As you go faster still so that forcing frequency is well above suspension natural frequency, the vehicle will move up and down much less than amplitude of bumps on road. In this range you benefit from having less damping, not more. Basically, when you go fast there isn't enough time for the vehicle to go up and down to keep up with washboard frequency.

One issue that's not taken into consideration in a simple graph like this is that the suspension has unsprung mass, so you can only go so fast before the tires can travel up and down fast enough to keep up with washboard frequency. At that point tires will skip from one bump to the next.

One area where ProMaster is much different than a regular truck is that rear axle is much lighter, so it will be able to follow road contour to a higher speed. That may explain why your PM feels different than previous trucks.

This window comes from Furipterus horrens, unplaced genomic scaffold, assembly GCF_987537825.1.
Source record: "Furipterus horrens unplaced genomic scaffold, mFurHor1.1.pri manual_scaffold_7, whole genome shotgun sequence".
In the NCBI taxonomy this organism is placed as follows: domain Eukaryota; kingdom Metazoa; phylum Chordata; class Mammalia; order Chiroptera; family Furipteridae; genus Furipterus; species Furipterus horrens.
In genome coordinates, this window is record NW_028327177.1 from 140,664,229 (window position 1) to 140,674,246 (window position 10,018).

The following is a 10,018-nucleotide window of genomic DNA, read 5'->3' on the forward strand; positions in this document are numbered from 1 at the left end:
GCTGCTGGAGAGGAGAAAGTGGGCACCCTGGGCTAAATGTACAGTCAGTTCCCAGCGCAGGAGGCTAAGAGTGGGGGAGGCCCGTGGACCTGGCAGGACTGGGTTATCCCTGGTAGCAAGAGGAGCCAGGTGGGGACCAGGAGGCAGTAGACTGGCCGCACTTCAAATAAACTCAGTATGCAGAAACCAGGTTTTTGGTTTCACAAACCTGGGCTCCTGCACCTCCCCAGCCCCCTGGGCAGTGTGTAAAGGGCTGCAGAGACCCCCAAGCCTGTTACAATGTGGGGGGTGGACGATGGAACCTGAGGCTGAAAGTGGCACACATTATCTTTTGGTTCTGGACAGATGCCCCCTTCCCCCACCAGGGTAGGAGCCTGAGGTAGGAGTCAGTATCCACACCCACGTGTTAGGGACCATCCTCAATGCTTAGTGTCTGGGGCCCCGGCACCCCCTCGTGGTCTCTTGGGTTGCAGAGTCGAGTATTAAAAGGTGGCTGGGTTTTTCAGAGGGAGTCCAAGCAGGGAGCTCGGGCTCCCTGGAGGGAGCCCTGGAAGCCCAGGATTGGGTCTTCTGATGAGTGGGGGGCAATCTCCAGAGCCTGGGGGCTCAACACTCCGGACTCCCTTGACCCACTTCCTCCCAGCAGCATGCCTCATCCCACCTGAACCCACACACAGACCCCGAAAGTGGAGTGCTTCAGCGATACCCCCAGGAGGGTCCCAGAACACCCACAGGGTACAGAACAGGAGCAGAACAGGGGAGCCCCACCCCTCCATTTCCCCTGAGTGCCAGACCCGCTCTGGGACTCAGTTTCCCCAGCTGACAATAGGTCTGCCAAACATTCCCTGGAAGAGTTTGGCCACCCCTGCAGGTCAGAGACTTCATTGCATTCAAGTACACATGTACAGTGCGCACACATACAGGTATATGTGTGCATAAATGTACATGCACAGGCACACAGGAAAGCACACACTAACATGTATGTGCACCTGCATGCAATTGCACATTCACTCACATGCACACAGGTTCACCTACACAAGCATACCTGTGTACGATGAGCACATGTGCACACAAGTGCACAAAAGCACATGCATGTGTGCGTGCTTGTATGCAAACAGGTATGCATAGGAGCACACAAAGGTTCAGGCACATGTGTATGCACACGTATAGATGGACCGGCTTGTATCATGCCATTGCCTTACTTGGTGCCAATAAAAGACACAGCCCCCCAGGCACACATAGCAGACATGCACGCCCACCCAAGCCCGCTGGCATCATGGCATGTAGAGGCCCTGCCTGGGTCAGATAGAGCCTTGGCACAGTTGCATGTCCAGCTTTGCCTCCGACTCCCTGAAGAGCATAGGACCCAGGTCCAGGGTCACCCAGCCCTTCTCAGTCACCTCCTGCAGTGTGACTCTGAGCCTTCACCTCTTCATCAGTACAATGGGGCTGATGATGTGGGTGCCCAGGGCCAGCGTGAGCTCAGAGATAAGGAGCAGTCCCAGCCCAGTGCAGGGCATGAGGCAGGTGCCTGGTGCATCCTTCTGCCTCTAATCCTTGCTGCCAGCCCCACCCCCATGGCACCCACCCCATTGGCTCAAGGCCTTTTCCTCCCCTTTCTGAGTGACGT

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P.S. -- By the way, if your worst speed is between 15 and 20 MPH, then at just below 30 MPH the ride should start to feel no worse than going slowly. Note curves all pass by 1.0 magnification when forcing frequency is at 1.41 that of natural frequency. Beyond that speed it should start to smooth out more. Another variable that makes this more complicated is that front and rear suspensions often have different natural frequencies, and different levels of unsprung mass. Also it makes a difference when front and rear tires hit bumps at same time versus one axle at a time.